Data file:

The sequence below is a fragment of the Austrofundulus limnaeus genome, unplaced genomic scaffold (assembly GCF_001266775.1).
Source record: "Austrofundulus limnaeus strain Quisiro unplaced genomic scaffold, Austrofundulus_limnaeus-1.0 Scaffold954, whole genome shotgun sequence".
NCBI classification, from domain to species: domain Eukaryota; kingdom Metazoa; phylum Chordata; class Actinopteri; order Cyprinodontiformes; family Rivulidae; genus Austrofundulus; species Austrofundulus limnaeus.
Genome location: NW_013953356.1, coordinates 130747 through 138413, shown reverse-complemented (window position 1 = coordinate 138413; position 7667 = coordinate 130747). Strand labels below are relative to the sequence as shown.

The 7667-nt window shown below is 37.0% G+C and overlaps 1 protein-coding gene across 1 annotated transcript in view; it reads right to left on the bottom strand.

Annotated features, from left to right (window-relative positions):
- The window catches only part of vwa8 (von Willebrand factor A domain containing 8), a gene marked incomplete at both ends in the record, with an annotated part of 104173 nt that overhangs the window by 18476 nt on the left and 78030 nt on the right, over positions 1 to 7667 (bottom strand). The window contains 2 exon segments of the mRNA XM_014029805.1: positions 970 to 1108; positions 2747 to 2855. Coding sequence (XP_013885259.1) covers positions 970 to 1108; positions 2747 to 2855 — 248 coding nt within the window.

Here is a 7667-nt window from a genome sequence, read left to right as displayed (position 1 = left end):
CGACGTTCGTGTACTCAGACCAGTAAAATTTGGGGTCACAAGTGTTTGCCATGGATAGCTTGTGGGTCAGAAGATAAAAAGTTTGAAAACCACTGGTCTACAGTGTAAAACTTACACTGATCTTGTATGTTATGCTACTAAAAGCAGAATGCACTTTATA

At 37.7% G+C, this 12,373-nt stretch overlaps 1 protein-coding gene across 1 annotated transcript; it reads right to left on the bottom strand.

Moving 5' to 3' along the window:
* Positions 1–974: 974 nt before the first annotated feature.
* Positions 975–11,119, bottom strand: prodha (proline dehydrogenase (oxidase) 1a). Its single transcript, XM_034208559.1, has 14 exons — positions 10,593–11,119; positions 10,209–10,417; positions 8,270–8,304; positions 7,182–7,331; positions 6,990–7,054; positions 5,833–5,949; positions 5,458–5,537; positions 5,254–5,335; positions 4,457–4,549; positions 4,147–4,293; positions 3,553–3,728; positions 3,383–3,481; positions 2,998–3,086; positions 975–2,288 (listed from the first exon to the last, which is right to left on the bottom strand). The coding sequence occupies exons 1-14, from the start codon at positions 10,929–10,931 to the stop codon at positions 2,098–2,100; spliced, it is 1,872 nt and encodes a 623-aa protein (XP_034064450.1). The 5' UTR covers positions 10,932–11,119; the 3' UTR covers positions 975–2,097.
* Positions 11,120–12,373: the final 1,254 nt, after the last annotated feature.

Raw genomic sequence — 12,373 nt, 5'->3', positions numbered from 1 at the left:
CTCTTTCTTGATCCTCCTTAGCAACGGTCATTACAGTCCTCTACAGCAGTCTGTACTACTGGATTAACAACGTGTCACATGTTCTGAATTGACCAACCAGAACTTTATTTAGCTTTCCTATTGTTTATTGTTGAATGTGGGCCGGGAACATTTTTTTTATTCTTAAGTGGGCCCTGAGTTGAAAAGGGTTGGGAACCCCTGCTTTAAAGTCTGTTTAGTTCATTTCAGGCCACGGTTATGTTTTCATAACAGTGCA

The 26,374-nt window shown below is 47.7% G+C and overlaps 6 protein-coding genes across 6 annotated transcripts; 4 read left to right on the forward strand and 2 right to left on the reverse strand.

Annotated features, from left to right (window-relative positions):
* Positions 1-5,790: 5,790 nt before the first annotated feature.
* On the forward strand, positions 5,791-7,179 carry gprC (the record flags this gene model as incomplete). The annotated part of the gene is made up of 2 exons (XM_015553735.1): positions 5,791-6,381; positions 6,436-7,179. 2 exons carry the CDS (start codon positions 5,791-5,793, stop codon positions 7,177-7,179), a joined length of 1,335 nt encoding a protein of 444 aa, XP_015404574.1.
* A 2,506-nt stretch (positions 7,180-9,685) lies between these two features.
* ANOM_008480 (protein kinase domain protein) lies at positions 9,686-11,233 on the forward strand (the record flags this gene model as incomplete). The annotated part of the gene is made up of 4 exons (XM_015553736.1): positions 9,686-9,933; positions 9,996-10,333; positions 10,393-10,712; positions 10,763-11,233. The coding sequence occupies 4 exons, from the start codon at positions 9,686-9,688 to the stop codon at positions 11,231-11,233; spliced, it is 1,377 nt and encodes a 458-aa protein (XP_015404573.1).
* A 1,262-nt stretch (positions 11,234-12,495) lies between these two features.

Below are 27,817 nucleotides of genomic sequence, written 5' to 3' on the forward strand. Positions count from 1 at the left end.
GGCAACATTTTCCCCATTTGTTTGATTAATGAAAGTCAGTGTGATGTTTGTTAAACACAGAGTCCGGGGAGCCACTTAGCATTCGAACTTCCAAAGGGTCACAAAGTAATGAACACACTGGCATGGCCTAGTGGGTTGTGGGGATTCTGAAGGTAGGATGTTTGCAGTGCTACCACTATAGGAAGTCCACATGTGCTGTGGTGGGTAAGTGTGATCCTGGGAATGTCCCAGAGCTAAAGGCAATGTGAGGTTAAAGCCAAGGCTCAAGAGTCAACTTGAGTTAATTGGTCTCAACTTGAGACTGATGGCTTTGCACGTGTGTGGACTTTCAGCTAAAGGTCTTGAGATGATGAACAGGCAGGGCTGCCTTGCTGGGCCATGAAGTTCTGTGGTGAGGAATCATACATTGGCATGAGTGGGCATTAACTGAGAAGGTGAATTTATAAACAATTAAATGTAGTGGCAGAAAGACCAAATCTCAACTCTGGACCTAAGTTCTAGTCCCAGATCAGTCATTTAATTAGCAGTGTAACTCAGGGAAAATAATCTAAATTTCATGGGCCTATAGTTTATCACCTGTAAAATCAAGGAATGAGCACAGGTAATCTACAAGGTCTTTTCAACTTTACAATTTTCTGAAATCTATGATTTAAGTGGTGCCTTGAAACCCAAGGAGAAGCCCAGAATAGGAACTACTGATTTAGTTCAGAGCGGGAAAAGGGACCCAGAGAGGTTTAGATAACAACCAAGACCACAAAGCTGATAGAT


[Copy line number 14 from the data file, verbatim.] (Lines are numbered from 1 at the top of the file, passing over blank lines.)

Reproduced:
* Positions 11,120–12,373: the final 1,254 nt, after the last annotated feature.